• HB (House Bill) 124 is Rep. Dave Wilson’s (R) masterpiece. He’s trying to find a permanent funding solution for the Ag Land Preservation Program by writing $10 million from the Realty Transfer Tax Fund into our Constitution. The bill sailed through the House Ag Committee but it parked itself on the House Ready List. Meaning it’s ready to be heard on the House floor. It will have to pass by a 2/3 vote and it has to pass both chambers in two consecutive sessions since it’s a constitutional amendment. We’ll see what happens in January 2016. I should also mention $3 million was appropriated to the Aglands Preservation Program at the last-minute, thanks to the one time nationwide bank settlement with Bank of America and Citigroup.  
  • SB (Senate Bill) 124 breezed through the Senate Chamber on June 23 with a vote of 21-YES, 0-NO. The bill seeks to add a voting member to the Aglands Preservation Board. The only requirement is this person must be actively engaged in farming or some other form of agribusiness. He or she can live in any county. But Sen. Ennis (D), the primary sponsor of the bill, stated it was a spot for an African-American farmer. I don’t see that written in the bill. The bill has been to assigned to the House Ag Committee. We’ll see what happens in January 2016.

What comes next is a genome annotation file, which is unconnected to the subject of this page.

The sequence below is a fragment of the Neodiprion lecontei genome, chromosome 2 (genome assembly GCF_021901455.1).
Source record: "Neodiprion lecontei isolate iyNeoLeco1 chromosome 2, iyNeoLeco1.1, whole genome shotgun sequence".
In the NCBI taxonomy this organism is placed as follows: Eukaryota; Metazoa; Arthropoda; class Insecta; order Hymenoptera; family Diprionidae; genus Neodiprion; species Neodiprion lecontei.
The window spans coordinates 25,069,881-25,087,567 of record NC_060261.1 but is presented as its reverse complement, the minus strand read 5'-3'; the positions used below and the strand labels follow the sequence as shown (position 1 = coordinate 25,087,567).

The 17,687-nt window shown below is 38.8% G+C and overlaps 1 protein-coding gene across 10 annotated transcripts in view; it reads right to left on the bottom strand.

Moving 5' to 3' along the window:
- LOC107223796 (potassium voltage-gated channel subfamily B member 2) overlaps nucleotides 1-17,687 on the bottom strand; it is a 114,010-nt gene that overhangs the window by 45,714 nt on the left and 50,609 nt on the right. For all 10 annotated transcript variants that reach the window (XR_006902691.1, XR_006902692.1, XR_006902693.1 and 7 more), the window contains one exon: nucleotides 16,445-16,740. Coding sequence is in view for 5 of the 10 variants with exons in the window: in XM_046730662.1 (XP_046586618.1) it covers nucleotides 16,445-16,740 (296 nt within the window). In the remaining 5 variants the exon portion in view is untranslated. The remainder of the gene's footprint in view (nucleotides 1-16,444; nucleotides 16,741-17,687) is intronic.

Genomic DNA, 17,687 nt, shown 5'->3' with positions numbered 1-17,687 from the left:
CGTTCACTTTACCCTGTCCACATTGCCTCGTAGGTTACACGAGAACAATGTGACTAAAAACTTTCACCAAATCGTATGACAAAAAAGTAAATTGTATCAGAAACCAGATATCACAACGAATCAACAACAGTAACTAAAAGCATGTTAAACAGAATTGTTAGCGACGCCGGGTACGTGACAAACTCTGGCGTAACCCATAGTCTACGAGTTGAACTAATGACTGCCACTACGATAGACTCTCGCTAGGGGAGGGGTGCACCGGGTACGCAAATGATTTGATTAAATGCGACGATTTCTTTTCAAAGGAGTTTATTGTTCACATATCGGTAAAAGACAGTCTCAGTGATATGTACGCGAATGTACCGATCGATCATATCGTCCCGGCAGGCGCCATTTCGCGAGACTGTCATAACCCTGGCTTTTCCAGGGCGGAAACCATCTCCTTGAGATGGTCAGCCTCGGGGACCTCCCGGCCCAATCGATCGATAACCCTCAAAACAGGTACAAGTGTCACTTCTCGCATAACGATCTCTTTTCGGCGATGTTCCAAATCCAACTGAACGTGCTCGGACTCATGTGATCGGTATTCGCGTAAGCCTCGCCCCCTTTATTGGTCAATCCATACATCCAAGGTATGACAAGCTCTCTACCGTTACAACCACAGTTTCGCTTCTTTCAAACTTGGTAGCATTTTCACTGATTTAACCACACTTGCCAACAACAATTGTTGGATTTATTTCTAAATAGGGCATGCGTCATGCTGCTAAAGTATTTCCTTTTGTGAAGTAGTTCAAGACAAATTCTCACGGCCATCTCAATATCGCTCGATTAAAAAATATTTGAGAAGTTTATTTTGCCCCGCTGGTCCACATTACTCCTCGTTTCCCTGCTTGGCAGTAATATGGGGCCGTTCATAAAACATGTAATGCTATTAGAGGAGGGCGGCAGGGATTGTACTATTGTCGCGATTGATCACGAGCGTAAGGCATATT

• HB 189 was the attempt by the HSUS lobbyist to end dairy cattle tail docking in Delaware. Any farmer in violation would be slapped with a Class A misdemeanor. The bill was tabled. The Department of Ag promised to meet with HSUS to give more detail on how many Delaware farmers actually engage in this practice. Lets hope we don’t see anything happen in 2016! 
  • SB 69 is not exactly an ag bill but it may come as a surprise to some rural families and kids. Any person under 18 years old, operating an ATV, must wear a protective helmet on his or her head with the chin straps properly fastened. Any person under 18 years old cannot be a passenger on an ATV unless the passenger is wearing a protective helmet with the chin straps properly fastened. Not sure who will enforce it or how rural families will be educated on this new law? The DE Farm Bureau was involved and put forth an amendment.